When a procedure goes wrong, getting a straight answer from a doctor or hospital can be difficult.
For example, many hospitals have their own counsel and carry liability insurance, as a precaution against medical malpractice lawsuits. To avoid admitting liability, a hospital may be uncooperative with a patient’s requests for information. Hospitals may also attempt to avoid a lawsuit offering a confidential settlement. An injured patient, unfamiliar with the court system, may be intimidated into accepting such an offer, even if it is not in his or her best interest.
An application of this institutional defensiveness is seen in the context of aquatic labor. Some obstetricians and doctors have questioned the safety of this practice. Yet evidence does suggest that water birthing is as safe as more traditional deliveries in hospitals, provided established guidelines are followed.
Specifically, a study involving 12 randomized controlled trials of 3,243 women found no resulting harm. An ongoing study of 1,200 women who birthed or labored in water also confirms that the practice is safe. There are differences in the procedure, however. In a water birth, the baby must be brought to the surface immediately, and the attending nurse must take the precaution of ensuring that the umbilical cord is long enough for lifting the baby.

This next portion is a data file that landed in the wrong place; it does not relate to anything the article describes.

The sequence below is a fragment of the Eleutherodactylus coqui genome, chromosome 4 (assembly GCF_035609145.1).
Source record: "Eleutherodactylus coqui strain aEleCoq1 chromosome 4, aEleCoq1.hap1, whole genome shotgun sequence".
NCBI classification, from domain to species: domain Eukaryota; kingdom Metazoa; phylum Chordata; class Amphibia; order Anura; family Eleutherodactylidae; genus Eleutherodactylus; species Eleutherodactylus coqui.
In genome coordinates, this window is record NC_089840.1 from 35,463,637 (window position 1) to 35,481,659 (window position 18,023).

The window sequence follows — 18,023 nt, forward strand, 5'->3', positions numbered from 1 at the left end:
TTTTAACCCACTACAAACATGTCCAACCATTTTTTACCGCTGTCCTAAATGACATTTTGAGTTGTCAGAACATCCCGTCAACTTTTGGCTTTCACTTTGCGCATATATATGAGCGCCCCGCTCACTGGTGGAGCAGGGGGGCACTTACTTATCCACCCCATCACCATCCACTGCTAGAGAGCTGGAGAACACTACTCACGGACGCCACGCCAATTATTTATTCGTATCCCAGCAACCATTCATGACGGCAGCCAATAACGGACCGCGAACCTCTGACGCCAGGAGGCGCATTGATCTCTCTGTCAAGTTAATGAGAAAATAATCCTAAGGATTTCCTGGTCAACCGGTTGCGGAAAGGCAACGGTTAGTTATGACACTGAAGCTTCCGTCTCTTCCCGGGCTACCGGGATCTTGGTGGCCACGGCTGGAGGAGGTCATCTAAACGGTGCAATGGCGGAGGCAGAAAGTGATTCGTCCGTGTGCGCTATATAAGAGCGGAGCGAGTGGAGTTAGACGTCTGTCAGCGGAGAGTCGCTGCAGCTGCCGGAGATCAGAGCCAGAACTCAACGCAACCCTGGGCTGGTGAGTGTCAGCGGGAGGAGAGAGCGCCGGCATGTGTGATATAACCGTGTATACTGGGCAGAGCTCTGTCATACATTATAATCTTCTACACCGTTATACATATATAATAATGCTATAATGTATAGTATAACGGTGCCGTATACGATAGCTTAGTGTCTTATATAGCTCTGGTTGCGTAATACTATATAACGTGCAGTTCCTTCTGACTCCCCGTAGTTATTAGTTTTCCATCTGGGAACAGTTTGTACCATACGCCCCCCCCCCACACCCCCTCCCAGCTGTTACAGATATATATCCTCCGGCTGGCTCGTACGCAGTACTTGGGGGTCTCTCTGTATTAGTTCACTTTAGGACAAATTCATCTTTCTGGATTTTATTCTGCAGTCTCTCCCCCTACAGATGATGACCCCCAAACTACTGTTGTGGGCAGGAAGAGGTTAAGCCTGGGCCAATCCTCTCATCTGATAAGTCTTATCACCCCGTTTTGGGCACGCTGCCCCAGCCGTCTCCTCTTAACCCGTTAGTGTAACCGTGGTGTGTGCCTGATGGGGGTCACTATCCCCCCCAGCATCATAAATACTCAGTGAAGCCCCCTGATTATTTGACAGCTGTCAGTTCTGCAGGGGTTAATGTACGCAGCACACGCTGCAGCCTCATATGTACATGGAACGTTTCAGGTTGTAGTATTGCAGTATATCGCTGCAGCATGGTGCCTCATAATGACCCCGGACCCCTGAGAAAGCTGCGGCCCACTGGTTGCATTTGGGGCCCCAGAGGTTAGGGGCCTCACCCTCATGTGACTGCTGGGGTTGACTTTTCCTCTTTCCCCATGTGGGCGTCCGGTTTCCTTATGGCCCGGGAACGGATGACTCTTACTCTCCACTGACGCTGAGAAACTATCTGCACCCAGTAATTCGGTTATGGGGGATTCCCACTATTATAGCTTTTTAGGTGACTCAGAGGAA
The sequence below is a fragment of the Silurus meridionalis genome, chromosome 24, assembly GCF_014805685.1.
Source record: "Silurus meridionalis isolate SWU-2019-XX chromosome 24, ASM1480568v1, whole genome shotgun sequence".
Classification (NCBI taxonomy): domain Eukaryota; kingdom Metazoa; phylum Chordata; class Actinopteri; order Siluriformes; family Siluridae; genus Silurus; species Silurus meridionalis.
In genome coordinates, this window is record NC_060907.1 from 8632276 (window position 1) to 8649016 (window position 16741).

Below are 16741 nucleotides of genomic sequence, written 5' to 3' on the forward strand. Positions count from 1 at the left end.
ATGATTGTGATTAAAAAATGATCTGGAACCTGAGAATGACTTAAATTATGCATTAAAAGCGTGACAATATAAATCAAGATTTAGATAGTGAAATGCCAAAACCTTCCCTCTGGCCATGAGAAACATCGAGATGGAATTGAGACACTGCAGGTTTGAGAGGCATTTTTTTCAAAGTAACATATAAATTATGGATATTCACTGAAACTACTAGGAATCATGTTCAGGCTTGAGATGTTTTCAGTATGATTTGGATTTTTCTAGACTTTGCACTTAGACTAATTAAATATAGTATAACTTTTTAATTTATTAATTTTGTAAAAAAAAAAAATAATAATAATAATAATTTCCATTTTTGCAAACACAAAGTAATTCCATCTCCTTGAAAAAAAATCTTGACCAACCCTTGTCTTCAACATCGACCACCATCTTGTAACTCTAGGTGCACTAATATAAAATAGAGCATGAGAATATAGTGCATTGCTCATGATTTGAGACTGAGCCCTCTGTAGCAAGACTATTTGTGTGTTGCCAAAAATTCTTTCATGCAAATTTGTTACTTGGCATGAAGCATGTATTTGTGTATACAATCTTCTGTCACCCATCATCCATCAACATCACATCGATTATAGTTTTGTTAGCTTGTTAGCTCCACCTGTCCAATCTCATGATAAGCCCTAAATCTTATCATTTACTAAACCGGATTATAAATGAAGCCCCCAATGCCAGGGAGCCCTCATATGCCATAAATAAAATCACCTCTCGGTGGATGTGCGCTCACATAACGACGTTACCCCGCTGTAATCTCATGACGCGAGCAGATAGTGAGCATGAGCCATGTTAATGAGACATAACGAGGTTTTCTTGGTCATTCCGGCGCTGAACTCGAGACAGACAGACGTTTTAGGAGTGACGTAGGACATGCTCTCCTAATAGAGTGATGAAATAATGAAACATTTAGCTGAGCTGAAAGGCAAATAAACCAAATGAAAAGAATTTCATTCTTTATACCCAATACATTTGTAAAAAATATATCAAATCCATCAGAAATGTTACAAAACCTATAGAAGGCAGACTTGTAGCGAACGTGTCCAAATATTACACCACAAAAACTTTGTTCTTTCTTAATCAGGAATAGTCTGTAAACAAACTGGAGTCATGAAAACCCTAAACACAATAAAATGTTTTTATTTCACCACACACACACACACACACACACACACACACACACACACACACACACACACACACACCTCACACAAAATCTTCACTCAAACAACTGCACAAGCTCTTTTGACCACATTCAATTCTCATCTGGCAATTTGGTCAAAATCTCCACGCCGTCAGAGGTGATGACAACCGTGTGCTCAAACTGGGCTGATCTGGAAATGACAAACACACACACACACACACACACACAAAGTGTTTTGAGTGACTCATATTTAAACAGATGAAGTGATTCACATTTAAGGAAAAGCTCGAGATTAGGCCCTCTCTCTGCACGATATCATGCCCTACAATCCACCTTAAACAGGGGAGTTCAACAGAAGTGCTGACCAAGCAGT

If a birth injury did occur during labor or delivery, a patient may be unaware that medical negligence may have played a role in the incident. Regardless of the birthing method, it can be hard to investigate whether a birth injury could have been prevented. Fortunately, an attorney that specializes in medical malpractice litigation may have tactics for investigating and gathering evidence of what really happened.
Source: NPR, “Doctors Say Don’t Give Birth To Baby In A Tub, But Midwives Disagree,” Nancy Shute, March 23, 2014